What if the Valley could have multiple wells placed around the city in contingent locations for maximum water replenishment back into the Aquifer?
Liquifying Aquifers, by Lujac Desautel
The story of water in the San Fernando Valley is the by-product of the American frontier to the West and the seemingly unattainable ambitions to protect the mythicized image of lush palm trees and turquoise swimming pools. But, the illusion of water is on the cusp of extinction.
The San Fernando Valley is conceptualized as an archipelago of islands characterized by the infrastructures that sever its own territories. In between these forgotten corridors are the conduits, transportation networks, and energy easements that are a crutch to the livelihood of the Valley.
The largest of these corridors, the Tujunga Wash cuts the valley in half by a 13 mile artificial river that sends every drop of water to the Pacific Ocean. Its adjacencies are anything but monotonous, rich, poor, industrial, mega malls, and the endless repetition of four-way intersections.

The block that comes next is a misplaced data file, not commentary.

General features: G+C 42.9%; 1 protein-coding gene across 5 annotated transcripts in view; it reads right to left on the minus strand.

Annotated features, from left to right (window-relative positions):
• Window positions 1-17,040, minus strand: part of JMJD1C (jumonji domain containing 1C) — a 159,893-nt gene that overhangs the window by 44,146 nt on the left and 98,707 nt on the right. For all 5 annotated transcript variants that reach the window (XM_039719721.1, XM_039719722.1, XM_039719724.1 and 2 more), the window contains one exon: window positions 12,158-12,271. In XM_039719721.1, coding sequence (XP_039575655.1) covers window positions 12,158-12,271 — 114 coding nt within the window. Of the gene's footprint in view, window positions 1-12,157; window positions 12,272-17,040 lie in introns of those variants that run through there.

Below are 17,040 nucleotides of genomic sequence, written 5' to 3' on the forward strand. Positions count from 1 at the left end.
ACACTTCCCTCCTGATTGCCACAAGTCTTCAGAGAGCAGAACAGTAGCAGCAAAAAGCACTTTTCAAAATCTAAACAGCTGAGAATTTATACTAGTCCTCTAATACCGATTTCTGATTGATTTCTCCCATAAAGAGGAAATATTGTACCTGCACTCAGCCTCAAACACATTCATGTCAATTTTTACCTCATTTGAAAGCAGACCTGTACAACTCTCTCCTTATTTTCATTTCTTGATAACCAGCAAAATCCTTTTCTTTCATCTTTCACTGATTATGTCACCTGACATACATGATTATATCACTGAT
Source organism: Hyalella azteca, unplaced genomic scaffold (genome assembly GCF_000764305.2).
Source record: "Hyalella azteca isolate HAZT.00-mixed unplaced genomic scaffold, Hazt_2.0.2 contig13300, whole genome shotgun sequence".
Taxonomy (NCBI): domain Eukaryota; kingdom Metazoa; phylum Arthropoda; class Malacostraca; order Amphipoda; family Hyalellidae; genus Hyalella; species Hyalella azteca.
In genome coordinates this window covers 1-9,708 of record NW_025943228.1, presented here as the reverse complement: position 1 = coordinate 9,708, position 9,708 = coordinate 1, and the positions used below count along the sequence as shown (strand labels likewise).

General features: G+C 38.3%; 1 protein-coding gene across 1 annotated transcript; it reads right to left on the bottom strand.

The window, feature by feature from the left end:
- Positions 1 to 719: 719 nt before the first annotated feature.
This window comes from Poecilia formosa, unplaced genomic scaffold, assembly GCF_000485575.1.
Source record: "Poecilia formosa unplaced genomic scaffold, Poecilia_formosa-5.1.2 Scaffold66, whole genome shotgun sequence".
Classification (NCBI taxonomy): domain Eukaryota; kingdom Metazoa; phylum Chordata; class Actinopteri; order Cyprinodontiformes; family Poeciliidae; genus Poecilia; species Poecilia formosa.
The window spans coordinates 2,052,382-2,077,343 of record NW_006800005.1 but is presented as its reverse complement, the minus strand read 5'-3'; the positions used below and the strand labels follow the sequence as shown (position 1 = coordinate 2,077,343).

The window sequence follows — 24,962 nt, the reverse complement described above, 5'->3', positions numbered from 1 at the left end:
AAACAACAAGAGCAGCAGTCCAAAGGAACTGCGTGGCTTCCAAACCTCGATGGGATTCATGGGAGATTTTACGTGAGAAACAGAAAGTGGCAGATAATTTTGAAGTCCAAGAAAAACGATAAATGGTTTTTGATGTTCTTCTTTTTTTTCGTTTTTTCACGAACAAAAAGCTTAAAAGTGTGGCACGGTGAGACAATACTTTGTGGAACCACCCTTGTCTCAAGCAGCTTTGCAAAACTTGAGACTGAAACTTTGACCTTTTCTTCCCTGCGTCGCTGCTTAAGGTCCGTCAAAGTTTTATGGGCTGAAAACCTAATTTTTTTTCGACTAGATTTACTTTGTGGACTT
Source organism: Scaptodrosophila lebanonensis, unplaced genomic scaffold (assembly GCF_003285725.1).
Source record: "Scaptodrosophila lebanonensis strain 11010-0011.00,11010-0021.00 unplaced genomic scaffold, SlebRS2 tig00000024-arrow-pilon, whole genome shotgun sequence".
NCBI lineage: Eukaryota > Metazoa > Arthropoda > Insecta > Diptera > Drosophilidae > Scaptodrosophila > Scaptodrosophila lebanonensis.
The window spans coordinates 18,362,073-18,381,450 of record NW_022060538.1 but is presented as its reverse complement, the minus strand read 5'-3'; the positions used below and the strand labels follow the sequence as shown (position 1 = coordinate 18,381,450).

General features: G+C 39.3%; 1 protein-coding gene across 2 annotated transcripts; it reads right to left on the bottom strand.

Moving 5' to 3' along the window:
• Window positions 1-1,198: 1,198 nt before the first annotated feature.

The San Fernando Groundwater Basin sits 40 feet below the surface, continually being over withdrawed by a water hungry city without any large-scale plan to replenish this invaluable commodity. As population growth continues to rise, there will be less space and more hardscapes and a significant amount of runoff water which will go unused unless harnessed by a strategic system that works within the existing urban conditions of infrastructures, easements and parking lots.
What if the Valley could have multiple drains placed around the city in contingent locations for maximum water replenishment back into the Aquifer? Like a giant bathtub with a conglomerate of drains! The symbiosis of Liquifying Aquifers through public domain and water infrastructure aims to localize aquifer replenishment and operate to community specific needs.
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